Monday, July 27, 2015

Introducing Technology Club!

Thank you to John Andrus, Technology Club leader and Res Life Faculty, for writing today's blog.

I hope everyone is having a great summer.  I can’t believe that the students will start coming back in less than two weeks from today!  WOW!  We finished up another awesome year here at Shepherds on June 13th, and the new school year starts August 10th.  We have witnessed a huge amount of growth in students this year, both in classes and in residential life.  But along with all that growth, we also love to have fun!

Clubs are a big part of campus life fun here at Shepherds.  In my time at Shepherds we have offered scrapbooking, guitar lessons, ukulele club, recycling club, and more.    Our biggest club has always been choir.  (As an aside, the Jensens have faithfully volunteered to lead the choir here at Shepherds College for many years.  However, this past school year was their last, and they were honored at graduation for their service.) 

Former Choir Directors, Sandy & Steve Jensen, with Angela Houk

For many years, we have investigated adding a technology major here at Shepherds, but so far, various things beyond our control have hampered that coming to fruition.  Currently, we are in a holding pattern with regards to adding curriculum due to our ongoing accreditation process.  Because of this hold, we are adding new ways to give the students who are tech savvy an outlet to explore their “inner-geek”, as I like to call it.

Some of us are just born "geeky."

The major way we helped our “Geeks” scratch that itch in the 2014-2015 school year was Tech Club.  Technology Club met once a week on Monday, right after school, and the guys who decided to join had no idea how far we would stretch them.

They look so trusting!

We started Tech Club in October of 2014, and the guys were excited.  The first thing we did was completely tear apart a computer and discuss each part and the function it serves within the computer system.  Once the guys thoroughly understood what each internal part of a computer did, we started shopping!  Using some tools on the internet, and a whiteboard covered in part numbers and prices, we determined how to build a computer from scratch, and, most important to Mr. Terrill, cheaper than what we were buying computers for wholesale.  That first computer ended up costing right at $300, shipped to our door in pieces.  Then, as a group, we put it together and fired it up.

Not too shabby!

Our computer is now the fastest computer in the computer lab, and everyone in tech club fights over who gets to use “Computer 13”.

After we finished our computer, we spent an entire club meeting discussing and debating what to do next.  After we ravaged yet another whiteboard with ideas, we decided that we wanted to build a website For Shepherds College students, By Shepherds College students.

From there, we split into teams.  Two people were on the design and layout of our new student newsletter (Coming Labor Day 2015!)  Two people were in charge of finding or taking photos of students, campus, and student life.  Two others were in charge of design and layout of the website, and one was in charge of editing.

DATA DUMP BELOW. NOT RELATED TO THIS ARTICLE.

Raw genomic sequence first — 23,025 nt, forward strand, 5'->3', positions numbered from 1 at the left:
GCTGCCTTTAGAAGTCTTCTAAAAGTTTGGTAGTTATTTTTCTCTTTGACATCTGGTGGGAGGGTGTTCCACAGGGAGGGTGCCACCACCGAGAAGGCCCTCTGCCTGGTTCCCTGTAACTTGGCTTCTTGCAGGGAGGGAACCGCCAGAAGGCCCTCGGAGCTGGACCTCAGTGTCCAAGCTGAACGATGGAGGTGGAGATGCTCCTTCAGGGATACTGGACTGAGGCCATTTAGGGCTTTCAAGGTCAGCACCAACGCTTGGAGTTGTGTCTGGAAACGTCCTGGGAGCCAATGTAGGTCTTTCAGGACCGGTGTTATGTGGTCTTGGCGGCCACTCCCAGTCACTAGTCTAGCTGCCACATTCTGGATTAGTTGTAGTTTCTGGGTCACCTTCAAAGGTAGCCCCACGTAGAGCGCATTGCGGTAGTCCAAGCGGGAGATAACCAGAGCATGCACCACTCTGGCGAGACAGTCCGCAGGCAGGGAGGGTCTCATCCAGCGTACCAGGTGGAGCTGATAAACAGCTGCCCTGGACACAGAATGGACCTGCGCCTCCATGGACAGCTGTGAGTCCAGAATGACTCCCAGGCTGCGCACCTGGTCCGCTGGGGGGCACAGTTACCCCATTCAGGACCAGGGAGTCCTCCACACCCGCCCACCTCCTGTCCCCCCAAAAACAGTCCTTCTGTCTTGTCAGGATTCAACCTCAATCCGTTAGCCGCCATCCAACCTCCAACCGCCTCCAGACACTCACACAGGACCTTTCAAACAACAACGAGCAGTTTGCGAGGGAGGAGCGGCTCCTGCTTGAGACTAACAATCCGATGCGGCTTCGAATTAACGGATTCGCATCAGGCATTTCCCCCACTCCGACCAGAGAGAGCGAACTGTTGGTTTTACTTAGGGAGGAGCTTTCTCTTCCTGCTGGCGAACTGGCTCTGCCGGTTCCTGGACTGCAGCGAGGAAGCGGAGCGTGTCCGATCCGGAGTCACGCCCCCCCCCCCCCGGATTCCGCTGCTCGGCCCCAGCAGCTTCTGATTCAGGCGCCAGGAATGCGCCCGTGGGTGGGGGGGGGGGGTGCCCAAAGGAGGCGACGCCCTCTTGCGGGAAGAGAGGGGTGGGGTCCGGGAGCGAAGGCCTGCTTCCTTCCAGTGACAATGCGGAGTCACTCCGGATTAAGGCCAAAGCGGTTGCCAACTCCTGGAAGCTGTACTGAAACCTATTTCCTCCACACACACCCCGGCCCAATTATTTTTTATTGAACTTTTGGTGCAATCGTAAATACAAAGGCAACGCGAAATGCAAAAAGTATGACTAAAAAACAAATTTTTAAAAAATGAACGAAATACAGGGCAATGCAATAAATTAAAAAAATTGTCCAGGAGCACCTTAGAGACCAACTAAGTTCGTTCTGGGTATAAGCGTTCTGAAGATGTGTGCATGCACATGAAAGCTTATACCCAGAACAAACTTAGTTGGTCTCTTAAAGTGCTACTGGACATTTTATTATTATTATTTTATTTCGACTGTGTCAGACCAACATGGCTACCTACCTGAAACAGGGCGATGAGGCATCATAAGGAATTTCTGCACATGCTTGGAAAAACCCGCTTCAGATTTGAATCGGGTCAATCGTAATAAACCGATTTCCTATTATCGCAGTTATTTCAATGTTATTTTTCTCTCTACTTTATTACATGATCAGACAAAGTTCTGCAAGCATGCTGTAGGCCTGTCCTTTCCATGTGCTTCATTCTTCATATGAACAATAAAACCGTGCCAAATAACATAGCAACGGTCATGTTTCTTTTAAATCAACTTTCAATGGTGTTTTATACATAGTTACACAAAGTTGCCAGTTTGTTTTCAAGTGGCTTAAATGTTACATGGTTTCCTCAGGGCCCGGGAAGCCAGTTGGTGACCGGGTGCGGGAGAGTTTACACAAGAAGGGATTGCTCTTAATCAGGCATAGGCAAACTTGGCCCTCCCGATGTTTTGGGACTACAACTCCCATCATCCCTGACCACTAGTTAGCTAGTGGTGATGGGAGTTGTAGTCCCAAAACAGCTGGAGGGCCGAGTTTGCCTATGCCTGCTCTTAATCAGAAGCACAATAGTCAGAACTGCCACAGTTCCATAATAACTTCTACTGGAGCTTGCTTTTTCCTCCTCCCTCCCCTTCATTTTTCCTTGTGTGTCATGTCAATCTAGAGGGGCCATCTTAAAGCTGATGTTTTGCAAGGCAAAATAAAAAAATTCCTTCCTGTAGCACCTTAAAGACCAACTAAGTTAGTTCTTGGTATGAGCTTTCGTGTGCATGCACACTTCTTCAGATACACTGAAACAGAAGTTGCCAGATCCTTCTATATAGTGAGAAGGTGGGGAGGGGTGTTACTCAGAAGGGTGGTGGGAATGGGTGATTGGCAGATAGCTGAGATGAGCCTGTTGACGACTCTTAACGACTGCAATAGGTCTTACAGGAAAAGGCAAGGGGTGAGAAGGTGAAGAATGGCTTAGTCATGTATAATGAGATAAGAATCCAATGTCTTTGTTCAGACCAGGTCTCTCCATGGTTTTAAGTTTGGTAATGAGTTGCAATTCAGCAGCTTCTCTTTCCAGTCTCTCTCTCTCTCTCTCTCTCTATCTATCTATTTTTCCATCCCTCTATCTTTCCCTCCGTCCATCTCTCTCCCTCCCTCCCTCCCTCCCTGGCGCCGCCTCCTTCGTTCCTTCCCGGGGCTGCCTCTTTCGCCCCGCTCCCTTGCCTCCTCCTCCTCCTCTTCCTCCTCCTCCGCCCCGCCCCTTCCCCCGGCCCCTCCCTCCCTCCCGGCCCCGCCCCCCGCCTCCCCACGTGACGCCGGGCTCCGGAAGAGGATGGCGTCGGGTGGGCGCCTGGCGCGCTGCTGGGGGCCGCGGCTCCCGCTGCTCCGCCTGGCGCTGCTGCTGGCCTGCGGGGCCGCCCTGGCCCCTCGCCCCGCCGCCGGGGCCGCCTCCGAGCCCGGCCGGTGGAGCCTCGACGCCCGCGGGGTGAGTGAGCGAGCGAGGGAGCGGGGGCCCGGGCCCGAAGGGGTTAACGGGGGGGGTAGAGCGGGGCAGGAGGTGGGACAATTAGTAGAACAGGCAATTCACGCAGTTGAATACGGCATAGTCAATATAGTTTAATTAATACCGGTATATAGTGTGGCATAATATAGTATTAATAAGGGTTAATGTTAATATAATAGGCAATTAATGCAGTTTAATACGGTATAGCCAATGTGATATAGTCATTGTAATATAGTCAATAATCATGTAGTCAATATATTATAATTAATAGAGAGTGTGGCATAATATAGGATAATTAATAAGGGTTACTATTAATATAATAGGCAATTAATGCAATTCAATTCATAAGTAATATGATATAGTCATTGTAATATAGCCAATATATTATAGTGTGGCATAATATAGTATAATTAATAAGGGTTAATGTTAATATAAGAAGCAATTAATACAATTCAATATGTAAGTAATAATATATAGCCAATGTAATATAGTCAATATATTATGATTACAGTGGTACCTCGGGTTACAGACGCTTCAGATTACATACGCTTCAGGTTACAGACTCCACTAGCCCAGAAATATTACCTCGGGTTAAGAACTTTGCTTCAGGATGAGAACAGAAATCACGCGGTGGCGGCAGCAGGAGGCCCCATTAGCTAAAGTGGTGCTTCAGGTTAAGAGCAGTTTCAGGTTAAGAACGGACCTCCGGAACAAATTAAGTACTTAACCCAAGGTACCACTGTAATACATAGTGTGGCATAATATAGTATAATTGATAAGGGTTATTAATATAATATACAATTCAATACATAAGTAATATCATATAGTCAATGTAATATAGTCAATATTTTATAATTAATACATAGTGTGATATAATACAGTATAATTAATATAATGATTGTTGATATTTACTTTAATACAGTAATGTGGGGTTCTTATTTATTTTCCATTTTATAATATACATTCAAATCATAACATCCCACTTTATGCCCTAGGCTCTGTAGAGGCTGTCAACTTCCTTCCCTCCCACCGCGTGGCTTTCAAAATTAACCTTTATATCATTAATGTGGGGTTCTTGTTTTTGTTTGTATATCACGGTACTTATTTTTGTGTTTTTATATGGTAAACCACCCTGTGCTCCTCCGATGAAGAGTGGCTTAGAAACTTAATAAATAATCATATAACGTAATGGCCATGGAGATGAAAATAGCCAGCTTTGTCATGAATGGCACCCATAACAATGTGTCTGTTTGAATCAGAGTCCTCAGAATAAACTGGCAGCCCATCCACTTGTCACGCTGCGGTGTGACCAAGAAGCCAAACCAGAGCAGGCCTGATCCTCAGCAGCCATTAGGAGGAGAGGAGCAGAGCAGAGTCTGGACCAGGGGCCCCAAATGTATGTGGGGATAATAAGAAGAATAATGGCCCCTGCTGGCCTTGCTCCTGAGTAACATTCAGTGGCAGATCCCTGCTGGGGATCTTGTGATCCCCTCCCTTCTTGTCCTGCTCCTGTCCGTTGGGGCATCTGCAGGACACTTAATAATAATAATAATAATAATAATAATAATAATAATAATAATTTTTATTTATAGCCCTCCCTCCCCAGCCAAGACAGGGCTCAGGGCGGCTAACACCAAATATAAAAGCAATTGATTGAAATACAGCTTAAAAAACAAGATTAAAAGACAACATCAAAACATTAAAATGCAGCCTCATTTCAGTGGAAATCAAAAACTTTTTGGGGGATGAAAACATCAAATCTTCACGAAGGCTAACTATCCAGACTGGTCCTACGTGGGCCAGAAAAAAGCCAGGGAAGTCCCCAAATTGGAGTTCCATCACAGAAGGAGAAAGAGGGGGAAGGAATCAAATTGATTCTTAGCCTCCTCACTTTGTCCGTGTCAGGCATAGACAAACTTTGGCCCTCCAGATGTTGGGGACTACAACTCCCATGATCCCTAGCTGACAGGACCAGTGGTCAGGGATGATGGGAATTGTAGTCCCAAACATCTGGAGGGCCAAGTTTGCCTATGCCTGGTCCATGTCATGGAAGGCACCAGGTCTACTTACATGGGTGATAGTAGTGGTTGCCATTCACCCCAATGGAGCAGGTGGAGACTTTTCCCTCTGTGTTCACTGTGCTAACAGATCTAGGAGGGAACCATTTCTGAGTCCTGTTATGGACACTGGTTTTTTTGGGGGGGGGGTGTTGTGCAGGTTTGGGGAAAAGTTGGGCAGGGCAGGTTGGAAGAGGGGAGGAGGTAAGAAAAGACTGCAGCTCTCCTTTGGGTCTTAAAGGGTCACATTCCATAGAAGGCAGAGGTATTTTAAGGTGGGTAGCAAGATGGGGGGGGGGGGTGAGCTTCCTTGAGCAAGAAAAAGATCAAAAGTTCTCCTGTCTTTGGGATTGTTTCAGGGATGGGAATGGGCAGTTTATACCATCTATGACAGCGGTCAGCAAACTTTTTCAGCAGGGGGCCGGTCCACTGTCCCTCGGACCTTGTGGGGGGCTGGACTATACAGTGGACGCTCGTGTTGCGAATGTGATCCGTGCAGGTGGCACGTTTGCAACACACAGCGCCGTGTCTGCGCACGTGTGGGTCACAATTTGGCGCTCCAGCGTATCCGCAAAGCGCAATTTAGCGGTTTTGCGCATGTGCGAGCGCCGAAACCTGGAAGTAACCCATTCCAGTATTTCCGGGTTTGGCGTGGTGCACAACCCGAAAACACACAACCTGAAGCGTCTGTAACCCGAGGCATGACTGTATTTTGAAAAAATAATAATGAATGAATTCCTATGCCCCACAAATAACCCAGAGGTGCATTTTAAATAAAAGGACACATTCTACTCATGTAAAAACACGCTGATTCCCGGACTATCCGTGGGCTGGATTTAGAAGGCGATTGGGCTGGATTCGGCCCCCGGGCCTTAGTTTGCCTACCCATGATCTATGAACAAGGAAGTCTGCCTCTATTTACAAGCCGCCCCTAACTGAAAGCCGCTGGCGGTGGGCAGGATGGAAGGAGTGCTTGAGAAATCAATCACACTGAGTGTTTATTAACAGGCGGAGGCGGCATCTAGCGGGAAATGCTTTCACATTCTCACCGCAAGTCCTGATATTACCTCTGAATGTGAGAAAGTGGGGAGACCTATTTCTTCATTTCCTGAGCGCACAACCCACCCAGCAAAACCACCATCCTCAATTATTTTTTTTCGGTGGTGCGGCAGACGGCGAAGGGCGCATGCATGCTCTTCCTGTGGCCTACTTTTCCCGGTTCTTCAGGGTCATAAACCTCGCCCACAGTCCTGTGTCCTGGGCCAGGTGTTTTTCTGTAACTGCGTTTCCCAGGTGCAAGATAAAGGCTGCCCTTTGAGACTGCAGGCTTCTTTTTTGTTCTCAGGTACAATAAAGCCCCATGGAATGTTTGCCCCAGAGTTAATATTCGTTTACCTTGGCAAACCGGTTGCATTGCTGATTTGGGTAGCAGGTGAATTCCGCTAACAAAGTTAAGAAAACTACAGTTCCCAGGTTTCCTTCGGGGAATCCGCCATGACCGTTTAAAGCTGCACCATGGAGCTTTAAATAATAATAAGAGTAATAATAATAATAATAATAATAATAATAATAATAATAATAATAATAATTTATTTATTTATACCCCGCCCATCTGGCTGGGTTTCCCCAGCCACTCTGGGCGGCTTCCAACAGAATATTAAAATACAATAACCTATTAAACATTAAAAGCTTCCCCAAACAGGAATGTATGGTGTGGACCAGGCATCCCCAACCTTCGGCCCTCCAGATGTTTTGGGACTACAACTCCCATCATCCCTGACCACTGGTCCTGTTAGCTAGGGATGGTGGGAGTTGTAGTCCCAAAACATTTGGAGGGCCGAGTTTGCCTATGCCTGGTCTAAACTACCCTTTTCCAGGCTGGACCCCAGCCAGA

Our site is very new, so be patient with us.  However, it’s a great source of pride for the seven individuals who created and maintained it.

As we enter a new school year, and a new group of students in Tech Club, we commit to bringing you an insider perspective of student life here at Shepherds, one that you won’t see anywhere else.

If you are a current or incoming student who wants to learn how to run the sound board at church, wants to build computers, take pictures, utilize your graphic design skills, or build a website,  Tech Club might be for you.  

We will see you in a couple of weeks.  

Happy Geeking!

Shepherds College - Guiding Your Transition to Appropriate Independence. Please visit us at

Friday, June 19, 2015

Roll Credits...

From the desk of Cathy Harvey, Administrative Assistant to the Deans of Shepherds College

Whenever I see a modern day movie, I marvel at the list of credits that roll by detailing all the people it took to produce the film including the song list and artists.  Name after name flows up and off the screen, crediting all those lending a role in the production.  I always feel bad for the worker bees who garnish but a breath of space for their invaluable part in the completion of the piece.  The names often roll by so quickly, there is barely time to read their full name and job title, so I have made a point to sit through all the credits attempting to read their names as a nod of respect to the work they also did beyond the big name actors who played leading roles—and besides, some of best music flows with the credits.  Without this roster of blue collars, there would simply be no film to enjoy.